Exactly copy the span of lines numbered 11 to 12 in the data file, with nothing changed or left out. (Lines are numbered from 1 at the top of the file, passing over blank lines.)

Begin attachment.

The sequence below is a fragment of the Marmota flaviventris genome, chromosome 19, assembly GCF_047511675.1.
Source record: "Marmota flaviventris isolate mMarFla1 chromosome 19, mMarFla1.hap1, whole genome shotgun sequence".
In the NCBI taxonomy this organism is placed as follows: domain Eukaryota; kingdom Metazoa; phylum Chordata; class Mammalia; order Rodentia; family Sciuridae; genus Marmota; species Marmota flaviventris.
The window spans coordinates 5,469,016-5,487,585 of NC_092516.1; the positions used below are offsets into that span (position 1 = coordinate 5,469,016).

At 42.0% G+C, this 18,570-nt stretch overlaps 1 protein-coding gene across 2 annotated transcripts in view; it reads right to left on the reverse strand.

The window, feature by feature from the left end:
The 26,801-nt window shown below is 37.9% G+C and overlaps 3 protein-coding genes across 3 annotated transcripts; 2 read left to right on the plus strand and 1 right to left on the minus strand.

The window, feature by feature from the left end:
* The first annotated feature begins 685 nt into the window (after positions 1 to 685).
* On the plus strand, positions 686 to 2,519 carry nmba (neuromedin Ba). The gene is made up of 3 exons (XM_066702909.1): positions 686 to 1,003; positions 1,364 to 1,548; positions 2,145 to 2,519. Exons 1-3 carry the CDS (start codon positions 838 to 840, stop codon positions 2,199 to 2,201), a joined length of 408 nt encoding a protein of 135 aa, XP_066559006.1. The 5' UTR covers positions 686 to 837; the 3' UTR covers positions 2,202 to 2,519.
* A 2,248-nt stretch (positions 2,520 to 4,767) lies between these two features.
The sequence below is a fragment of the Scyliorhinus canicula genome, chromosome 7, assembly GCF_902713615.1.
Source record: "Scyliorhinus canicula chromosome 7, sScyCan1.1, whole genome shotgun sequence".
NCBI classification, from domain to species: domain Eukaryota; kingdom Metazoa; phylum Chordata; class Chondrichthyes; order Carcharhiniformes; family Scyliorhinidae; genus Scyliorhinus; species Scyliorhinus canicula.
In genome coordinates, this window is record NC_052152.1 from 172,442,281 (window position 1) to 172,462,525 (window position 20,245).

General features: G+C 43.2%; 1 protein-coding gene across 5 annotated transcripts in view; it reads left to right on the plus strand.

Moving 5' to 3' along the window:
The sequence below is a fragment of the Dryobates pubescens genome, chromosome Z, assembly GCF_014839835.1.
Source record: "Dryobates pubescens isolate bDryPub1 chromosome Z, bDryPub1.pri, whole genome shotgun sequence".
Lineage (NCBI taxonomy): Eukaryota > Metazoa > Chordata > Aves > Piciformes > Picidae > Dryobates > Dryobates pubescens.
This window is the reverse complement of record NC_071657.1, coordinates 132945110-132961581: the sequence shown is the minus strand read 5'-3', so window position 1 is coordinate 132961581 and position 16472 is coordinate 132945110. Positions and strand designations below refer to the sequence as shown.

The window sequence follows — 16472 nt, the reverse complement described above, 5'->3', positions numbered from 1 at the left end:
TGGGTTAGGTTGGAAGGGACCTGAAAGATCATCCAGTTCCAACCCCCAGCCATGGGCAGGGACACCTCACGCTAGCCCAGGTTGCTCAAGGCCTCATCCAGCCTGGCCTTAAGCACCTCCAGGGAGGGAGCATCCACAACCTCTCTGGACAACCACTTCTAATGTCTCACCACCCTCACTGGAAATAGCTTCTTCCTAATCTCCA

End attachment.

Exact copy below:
* A 2,248-nt stretch (positions 2,520 to 4,767) lies between these two features.
The sequence below is a fragment of the Scyliorhinus canicula genome, chromosome 7, assembly GCF_902713615.1.